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vi.] AN EIRENICON. 187

unsex themselves, as far as possible. And then let the masculine rights which they covet be freely conceded to them. Possibly they might fairly be required to doff the petticoat of feminity and to adopt a distinctive costume, say of the Bloomer type: a suggestion for which I wish to acknowledge my indebtedness to some of the Eminent Women celebrated in the great work of Elizabeth C. Stanton, Susan B. Anthony, and Matilda J. Gage. At all events, a deed of relinquishment of sex should be required. And perhaps the proper place for its enrolment would be the Divorce Court. CHAPTER VII.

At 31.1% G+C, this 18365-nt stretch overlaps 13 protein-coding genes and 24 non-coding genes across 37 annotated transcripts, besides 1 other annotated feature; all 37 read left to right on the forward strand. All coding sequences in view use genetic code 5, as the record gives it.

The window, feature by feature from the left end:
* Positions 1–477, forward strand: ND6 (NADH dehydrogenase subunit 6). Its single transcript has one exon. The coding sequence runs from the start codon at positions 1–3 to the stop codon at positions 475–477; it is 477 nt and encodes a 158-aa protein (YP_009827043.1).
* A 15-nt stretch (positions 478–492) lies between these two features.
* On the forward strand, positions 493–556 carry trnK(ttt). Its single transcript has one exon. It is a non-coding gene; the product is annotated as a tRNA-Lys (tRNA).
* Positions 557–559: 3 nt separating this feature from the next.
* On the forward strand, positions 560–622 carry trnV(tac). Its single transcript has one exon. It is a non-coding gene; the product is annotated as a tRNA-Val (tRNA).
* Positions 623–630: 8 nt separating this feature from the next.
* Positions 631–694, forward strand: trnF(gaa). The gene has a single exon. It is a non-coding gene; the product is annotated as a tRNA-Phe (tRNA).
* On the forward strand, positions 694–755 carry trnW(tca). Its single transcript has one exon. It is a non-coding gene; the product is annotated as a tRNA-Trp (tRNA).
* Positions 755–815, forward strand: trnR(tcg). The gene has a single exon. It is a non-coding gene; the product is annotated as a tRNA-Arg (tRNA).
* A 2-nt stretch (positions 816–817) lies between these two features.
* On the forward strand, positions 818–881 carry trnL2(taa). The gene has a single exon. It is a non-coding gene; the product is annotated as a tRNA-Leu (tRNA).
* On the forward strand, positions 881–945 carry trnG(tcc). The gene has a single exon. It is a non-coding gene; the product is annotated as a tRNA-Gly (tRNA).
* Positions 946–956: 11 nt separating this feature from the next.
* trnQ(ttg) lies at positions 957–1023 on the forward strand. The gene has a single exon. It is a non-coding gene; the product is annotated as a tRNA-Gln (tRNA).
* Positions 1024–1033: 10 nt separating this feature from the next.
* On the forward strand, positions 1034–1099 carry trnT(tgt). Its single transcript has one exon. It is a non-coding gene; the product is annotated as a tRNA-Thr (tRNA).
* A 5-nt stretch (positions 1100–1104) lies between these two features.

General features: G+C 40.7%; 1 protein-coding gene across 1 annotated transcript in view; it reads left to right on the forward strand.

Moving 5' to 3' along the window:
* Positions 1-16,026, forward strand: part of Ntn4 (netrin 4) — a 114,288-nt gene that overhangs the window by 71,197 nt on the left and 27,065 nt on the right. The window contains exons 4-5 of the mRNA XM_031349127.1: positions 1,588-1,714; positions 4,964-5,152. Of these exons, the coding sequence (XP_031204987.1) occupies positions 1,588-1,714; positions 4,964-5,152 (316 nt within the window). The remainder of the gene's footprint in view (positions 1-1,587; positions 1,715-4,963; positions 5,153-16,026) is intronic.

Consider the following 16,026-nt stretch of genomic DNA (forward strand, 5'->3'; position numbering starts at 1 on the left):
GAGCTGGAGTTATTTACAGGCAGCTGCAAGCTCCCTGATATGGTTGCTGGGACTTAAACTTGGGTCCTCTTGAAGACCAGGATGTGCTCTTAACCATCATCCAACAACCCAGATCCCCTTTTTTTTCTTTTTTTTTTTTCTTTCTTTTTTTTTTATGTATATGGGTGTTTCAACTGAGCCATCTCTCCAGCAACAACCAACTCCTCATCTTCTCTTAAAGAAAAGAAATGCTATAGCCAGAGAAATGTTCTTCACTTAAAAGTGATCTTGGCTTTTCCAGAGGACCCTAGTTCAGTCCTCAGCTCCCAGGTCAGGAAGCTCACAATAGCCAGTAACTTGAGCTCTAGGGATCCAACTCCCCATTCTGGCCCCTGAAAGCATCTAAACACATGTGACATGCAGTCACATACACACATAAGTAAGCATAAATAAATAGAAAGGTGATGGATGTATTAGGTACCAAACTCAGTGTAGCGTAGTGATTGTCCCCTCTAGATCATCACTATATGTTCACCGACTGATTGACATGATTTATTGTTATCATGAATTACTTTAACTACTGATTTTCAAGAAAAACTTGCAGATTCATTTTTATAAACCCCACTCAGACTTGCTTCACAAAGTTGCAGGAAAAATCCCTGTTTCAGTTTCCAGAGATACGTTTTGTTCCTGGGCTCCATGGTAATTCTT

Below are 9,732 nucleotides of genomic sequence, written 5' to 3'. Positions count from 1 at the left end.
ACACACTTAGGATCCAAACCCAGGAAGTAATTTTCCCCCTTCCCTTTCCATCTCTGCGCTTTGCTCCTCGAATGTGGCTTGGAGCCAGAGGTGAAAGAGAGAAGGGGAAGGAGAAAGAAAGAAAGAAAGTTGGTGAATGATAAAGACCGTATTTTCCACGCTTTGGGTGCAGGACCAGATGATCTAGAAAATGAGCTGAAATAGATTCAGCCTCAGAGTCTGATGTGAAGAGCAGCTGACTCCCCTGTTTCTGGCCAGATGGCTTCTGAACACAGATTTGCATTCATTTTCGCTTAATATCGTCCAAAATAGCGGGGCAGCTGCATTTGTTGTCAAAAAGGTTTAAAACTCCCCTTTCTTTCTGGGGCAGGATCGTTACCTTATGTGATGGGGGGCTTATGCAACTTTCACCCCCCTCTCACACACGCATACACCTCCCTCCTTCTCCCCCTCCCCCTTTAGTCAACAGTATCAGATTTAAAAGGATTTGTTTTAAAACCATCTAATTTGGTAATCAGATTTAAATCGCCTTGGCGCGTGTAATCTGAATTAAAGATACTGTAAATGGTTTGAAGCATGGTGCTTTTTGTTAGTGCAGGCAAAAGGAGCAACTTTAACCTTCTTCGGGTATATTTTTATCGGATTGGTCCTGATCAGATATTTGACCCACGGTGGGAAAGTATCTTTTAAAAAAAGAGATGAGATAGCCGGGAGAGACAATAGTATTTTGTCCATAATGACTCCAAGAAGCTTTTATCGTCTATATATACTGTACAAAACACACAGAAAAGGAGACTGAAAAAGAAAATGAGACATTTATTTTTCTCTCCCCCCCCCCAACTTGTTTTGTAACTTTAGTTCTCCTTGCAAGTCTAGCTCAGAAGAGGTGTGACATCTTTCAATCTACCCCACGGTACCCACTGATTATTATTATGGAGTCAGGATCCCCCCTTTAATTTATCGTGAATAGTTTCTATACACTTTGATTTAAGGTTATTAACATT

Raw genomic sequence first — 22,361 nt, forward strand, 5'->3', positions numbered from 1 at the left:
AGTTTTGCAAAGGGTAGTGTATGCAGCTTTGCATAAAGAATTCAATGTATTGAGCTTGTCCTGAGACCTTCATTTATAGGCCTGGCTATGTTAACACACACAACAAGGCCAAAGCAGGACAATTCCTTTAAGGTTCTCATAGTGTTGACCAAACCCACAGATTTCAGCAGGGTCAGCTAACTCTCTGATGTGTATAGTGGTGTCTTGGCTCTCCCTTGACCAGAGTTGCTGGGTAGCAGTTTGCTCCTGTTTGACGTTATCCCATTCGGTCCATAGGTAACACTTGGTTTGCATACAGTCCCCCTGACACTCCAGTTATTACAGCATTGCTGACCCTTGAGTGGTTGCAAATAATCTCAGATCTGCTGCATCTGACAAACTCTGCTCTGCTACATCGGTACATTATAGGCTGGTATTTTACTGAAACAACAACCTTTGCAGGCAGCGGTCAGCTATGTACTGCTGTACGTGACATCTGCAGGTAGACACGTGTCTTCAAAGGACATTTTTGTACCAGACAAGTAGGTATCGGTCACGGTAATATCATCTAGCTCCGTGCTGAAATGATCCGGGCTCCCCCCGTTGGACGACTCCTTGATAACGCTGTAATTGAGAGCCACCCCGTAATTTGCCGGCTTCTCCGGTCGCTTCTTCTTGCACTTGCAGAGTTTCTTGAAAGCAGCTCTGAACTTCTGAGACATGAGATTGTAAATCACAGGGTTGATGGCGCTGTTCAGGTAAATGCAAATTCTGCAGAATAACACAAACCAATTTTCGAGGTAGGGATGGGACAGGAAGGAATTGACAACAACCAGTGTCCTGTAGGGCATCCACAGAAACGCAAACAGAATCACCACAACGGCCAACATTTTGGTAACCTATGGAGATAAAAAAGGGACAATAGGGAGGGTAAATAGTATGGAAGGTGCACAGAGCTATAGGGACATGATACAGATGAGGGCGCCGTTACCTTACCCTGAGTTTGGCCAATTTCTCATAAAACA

A Short time ago, I chanced to be passing through a quarter of a great city, which was suffering from what is called "a trade crisis." It appeared that there was "a glut of the goods" produced there: that is to say that the capitalists, in their eagerness to undersell one another, had accumulated a much greater quantity of commodities than could be sold. So they had closed their manufactories, and many men, women, and children had been thrown out of employment. There they were, those poor people, with their pale faces, their idle hands, their empty stomachs, roaming miserably past warehouses full of all sorts of useful things, which they had made, which they badly wanted, and which they could not get, notably food and raiment. The spectacle was as curious as sad: and while I was pondering it, I happened to come upon an excellent man, much distinguished both for his philanthropic zeal and for his attainments in political economy. I imparted to him my misgivings whether the state of things which I had vii.] A TRADE CRISIS. 189